this area is famous for its temples and burial grounds. It is close to the Valley of the Kings where
many of ancient Egypt’s pharaohs were buried. Archaeologists discovered the tombs in the
1990’s but kept them sealed until now! They were found to be 3,500 years old. Inside, one tomb had a courtyard with mud
and stone walls as well as a tunnel connected to four additional chambers. The decorations on the walls suggested that
the elite Egyptian was buried there during the 18th dynasty, either during the rule of
King Amenhotep II or King Thutmose IV. The second tomb had five entrances, with each
leading to the same rectangular room. The grave a bandaged mummy whose identity
is yet to be officially announced. Experts say it could be a person named Djehuty
Mes, whose name is engraved on one of the walls, or it could be a scribe called Maati
whose name is written on funerary cones. It is also believed the mummy could have been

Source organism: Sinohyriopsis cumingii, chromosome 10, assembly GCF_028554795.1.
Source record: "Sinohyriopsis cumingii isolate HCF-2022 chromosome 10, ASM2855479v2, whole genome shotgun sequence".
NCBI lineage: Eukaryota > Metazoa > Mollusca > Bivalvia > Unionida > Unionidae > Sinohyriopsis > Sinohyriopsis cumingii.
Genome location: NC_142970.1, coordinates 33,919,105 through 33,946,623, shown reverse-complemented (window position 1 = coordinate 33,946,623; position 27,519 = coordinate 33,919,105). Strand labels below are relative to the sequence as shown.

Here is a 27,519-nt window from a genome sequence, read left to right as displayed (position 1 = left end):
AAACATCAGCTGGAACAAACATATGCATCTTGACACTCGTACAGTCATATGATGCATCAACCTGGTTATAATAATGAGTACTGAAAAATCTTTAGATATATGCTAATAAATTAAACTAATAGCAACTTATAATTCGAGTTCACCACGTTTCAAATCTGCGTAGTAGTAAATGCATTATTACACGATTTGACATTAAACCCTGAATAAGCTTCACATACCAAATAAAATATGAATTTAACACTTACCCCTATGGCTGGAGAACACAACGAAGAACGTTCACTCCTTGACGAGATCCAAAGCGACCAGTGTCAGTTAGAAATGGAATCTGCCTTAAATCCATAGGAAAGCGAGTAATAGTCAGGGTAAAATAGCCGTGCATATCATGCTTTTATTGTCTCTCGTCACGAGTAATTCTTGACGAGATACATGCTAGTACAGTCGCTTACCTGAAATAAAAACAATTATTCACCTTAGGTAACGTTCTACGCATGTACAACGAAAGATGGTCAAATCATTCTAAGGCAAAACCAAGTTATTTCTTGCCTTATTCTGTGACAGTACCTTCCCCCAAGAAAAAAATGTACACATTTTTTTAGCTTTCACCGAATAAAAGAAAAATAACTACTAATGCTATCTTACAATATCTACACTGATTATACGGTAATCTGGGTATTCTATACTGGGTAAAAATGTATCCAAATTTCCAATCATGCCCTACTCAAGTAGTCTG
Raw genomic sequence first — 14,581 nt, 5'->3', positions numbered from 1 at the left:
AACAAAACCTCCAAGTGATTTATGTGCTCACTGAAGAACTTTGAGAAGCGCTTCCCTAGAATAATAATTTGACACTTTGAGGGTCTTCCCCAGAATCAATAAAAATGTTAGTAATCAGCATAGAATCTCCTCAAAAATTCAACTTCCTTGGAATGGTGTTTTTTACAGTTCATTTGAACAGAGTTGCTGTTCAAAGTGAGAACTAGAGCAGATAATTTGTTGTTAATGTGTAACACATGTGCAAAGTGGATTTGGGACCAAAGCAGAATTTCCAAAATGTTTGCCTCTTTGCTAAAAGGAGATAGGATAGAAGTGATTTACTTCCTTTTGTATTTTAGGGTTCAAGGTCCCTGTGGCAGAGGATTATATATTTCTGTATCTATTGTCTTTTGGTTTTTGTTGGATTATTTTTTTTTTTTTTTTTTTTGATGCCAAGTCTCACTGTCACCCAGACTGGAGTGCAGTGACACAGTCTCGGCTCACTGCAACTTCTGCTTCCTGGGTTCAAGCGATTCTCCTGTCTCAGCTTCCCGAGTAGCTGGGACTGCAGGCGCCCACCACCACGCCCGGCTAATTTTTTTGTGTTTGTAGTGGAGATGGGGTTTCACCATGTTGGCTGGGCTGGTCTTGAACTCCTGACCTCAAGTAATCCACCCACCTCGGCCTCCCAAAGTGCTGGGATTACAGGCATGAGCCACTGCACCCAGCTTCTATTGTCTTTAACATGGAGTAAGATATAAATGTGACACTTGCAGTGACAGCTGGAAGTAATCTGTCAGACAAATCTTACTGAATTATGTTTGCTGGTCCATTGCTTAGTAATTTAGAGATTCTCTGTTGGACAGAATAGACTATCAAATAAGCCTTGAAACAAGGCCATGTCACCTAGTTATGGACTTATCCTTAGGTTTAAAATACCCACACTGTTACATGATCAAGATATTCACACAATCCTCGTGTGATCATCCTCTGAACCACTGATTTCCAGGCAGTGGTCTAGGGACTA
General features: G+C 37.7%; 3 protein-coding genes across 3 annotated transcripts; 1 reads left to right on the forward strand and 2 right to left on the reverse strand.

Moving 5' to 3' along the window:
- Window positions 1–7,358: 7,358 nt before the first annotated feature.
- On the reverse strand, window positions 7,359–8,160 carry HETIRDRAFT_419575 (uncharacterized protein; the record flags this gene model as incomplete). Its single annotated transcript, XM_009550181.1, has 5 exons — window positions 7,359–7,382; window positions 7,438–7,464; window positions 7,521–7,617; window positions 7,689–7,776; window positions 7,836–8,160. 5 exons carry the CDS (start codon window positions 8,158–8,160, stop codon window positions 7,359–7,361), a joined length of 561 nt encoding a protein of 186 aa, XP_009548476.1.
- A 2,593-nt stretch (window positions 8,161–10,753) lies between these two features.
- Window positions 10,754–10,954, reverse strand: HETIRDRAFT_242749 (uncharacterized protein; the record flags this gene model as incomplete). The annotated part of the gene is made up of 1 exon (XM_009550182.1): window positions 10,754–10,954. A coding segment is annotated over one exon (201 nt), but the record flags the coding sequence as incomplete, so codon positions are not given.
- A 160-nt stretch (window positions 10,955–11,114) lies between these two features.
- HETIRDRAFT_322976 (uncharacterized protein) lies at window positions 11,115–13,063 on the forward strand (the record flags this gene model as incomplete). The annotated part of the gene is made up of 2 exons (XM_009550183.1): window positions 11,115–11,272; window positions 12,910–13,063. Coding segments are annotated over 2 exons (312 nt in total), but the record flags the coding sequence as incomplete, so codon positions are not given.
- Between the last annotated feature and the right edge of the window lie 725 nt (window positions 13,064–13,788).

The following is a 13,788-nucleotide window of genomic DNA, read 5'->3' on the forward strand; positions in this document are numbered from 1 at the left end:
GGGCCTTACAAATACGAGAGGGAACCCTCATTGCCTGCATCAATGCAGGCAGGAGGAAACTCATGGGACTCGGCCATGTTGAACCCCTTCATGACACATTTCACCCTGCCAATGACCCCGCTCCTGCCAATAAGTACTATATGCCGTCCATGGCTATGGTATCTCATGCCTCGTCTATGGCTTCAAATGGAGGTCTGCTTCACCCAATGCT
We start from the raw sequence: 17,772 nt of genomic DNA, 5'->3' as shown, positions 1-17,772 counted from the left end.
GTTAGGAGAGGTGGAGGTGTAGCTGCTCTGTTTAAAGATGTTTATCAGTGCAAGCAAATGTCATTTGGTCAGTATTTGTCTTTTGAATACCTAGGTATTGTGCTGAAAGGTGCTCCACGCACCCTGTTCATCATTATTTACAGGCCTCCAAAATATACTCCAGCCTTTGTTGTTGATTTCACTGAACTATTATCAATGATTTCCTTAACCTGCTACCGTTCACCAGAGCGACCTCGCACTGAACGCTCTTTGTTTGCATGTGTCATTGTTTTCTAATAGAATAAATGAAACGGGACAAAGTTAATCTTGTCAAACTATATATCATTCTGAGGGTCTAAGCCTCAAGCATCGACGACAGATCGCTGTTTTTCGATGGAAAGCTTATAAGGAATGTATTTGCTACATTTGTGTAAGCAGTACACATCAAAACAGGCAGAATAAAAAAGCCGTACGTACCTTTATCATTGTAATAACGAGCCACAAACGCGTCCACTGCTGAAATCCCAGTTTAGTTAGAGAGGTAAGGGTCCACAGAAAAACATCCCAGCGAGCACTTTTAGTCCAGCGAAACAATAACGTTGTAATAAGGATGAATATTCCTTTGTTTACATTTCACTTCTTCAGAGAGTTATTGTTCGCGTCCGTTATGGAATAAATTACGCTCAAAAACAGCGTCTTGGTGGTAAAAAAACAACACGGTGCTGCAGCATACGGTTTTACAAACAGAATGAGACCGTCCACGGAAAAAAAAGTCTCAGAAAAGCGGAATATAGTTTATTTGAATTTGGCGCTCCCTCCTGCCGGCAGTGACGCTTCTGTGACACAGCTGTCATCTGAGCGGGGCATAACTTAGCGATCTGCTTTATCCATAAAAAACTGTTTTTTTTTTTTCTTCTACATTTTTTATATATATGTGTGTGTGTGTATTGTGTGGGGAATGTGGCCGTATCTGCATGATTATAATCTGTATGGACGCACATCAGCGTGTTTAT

a senior official from Egypt’s “New Kingdom”. .
Alongside the mummy, the tombs were crammed with ceramics, including 450 statues. The name of King Thutmose I was also engraved
on the ceiling. The other tomb is still being excavated. 7. A Nubian King
In 2008, the remains of a mysterious 2,600-year-old statue were discovered in a temple at Dangeil,
along the Nile River in Sudan. However, archeologists found only parts of
the statue, which meant they could not identify who it was until years later. The temple where the remains were found are
believed to have once been dedicated to the Egyptian god Amun. Along with this, other items found in the
tomb included figurines, wooden masks and richly coloured wall paintings. In 2017, though, archaeologists made a breakthrough!! After 11 years of digging, more pieces of
the statue were found with hieroglyphic inscriptions. These clues revealed that the statue depicted
Aspelta, a ruler of the Kush kingdom between 593 BC and 568 BC. Aspelta is one of the best known kings of
Kush, an ancient kingdom in Nubia, which ruled over Egypt from 744 to 656 BC. It is believed Aspelta had several wives,
but I am not even going to try to pronounce their names. He may have also been married to his sister